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Langston Hughes and the RNC: the 1920s - Barnstorming on an Invisible Segway [entries|archive|friends|userinfo]
Marissa Lingen

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Langston Hughes and the RNC: the 1920s [Jul. 19th, 2016|07:01 pm]
Marissa Lingen
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I turned on my Twitter feed long enough to see that Donald Trump is the official nominee, as we have known he would be for weeks now. They have various people doing the sorts of things a convention does. So here’s your reminder from Langston Hughes that I, Too.

“I, Too” (also often called “I, Too, Sing America”) is both prophetic in an era when our current President is Black, and not prophetic enough. All sorts of Americans are still being sent to eat in the kitchen. It’s also one of the most openly political poems Hughes published in the 1920s. Not that he was apolitical at the time, but he had not come into his full fierceness until the end of that decade–the section I read today was the section of his poems from the 1920s, and they had a lot of jazz lyrics, a lot of blues lyrics, a lot of things that were cultural references, whose political stance was inherent by what they considered important enough to write a poem about, who they considered important enough to write a poem for, rather than overt.

One of the clearest things going on in American history of the time that’s showing up in Hughes’ poems was the Great Migration. Poems like The South and “Migration” are chronicling one of the greatest and most influential movements of people inside the US, ever, and one that was not taught in American history when I was in school. (I hope it is now.) Even some poems that have the form of nature poems are implicitly from the perspective of someone for whom nature has changed, grown chillier and more seasonally sharpened–someone who has gone north.

One of the poems I liked best from this era is one that I can’t find easily online because it’s also the title of a Hughes biography, “Dreamer.” It’s short, and I think some of you will need it, so I’m going to put it here, with more tomorrow. It’s a very young man’s poem. There is nothing wrong with that. Sometimes there is a great deal right with that.


I take my dreams

And make of them a bronze vase

And a wide round fountain

With a beautiful statue in its center,

And a song with a broken heart,

And I ask you:

Do you understand my dreams?

Sometimes you say you do

And sometimes you say you don’t.

Either way

It doesn’t matter.

I continue to dream.

Originally published at Novel Gazing Redux


[User Picture]From: tiger_spot
2016-07-24 05:09 am (UTC)
(I find myself able to process poetry only a few poems at a time before they all start to blur together, plus I have been trapped under a newborn and my Collected Poems is really heavy and therefore not very compatible with being trapped under a newborn. Which is to say I am still in the 1920s and proceeding slowly.)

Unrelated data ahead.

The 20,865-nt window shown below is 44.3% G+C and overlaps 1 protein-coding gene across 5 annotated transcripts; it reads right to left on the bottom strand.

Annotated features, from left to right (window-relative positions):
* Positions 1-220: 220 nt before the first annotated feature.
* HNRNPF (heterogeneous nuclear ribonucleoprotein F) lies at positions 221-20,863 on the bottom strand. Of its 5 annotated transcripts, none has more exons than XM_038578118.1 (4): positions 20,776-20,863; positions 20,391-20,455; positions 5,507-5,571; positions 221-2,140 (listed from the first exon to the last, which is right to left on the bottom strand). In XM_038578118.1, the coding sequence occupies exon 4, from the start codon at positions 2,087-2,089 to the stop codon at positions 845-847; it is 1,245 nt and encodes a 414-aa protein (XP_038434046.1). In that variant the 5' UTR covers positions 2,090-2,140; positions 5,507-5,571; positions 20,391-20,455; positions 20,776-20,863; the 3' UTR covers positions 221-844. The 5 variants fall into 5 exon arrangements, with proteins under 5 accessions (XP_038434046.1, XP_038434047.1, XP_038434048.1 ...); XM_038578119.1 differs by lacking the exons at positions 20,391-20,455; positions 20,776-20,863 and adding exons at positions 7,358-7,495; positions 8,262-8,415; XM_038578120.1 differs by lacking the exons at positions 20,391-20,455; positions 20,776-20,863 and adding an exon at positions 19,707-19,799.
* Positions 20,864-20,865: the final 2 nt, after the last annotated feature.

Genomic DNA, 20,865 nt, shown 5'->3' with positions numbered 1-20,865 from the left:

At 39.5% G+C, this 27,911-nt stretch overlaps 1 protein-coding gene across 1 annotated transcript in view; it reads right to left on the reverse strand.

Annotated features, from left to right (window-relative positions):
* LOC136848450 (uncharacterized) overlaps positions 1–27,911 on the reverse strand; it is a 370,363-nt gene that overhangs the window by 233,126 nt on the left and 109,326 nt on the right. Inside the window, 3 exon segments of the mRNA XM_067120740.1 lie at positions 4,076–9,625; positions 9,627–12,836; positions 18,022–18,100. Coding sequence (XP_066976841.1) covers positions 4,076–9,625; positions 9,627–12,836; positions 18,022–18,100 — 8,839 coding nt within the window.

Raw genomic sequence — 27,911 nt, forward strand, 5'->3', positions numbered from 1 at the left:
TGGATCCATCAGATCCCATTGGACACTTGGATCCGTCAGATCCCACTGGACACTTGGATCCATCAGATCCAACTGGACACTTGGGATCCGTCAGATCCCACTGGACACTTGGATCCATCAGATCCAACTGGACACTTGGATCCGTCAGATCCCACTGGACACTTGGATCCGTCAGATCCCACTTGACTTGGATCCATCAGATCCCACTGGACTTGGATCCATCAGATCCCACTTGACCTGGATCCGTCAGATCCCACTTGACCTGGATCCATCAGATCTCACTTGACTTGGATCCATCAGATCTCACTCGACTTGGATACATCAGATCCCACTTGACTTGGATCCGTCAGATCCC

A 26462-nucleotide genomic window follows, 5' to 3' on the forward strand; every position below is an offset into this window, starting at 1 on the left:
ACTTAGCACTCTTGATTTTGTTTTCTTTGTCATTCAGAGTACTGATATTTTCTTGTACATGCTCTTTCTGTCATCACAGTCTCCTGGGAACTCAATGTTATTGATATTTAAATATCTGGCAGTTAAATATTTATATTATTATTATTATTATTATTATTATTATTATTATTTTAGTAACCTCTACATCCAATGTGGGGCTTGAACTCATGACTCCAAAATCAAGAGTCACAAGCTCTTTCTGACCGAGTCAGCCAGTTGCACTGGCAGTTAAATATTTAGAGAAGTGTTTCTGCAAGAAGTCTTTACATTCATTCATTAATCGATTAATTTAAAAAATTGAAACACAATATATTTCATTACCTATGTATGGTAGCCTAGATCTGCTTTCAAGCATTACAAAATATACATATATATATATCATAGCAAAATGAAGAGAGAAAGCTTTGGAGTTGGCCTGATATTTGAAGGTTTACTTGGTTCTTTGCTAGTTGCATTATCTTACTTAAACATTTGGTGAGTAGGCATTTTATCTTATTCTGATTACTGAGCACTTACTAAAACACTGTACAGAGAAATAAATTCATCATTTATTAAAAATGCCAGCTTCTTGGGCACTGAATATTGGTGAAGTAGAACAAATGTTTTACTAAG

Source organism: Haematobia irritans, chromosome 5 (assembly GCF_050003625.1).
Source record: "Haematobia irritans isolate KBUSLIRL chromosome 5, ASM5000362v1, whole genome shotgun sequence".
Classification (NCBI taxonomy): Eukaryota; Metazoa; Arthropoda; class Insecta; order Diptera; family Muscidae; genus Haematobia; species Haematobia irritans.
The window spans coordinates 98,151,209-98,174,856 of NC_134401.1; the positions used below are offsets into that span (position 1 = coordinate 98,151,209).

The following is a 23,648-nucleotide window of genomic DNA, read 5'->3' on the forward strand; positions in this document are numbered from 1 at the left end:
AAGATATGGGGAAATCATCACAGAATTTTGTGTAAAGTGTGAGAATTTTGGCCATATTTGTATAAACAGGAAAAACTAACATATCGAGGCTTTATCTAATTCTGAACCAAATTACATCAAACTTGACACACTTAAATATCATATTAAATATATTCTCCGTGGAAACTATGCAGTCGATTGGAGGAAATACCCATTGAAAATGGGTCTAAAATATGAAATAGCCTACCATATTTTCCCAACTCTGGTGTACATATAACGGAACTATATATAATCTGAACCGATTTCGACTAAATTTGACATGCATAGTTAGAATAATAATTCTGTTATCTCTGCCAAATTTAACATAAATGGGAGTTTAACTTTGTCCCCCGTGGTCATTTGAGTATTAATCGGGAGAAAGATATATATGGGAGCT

One thing that struck me about the poems in this decade -- and I haven't got past it yet so I'm not sure how much it changes later -- is the use of language. A lot of these have very heavy use of dialect spellings, in a way that strikes me as odd looking back from a modern perspective in which dialect spelling is generally regarded as othering. Then there are a few that have very Shakespearean language and images.

"Formula", I think, reflects Hughes grappling with the effects of the different choices available in both language and topics on how his works are being received and what he wants to do about it.

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[User Picture]From: mrissa
2016-07-24 05:38 pm (UTC)
I think it changes somewhat later. Particularly I think that Hughes goes more toward word choice rather than dialect spellings to indicate use of dialect. Madam Johnson (Alberta K), for example, is not phoneticized, and that I think allows her to reach kinds of audiences that she wouldn't as a character if she was "sho nuff"-ing and other dialect spellings--but also she is speaking in a very particular mode that Hughes captures perfectly.

But yes, "Formula" knows exactly what he's doing, and is having a good wrestle with it.
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[User Picture]From: alecaustin
2016-07-30 07:57 pm (UTC)
Late to this particular poetry party, but I've been enjoying the poems from the 1920s very much, to the point of photographing several of them for later review. "The South" and "Migration" are rough reading, as are the likes of "Drama for Winter Night (Fifth Avenue)", with its constant refrain of 'You can't stay/die here'.

Hughes' use of dialect spellings is interesting; ETA: there are definitely a lot more poems in the second half of the chapter using dialect. I assume he was coding specific information about the poem's narrator into its use, though obviously even then the effect is somewhat problematic (especially in the multiple female-narrated poems I just read.)

My conclusion, about halfway through the 1920s section of this book, is that I need to read more (good) poetry.

Edited at 2016-07-30 08:08 pm (UTC)
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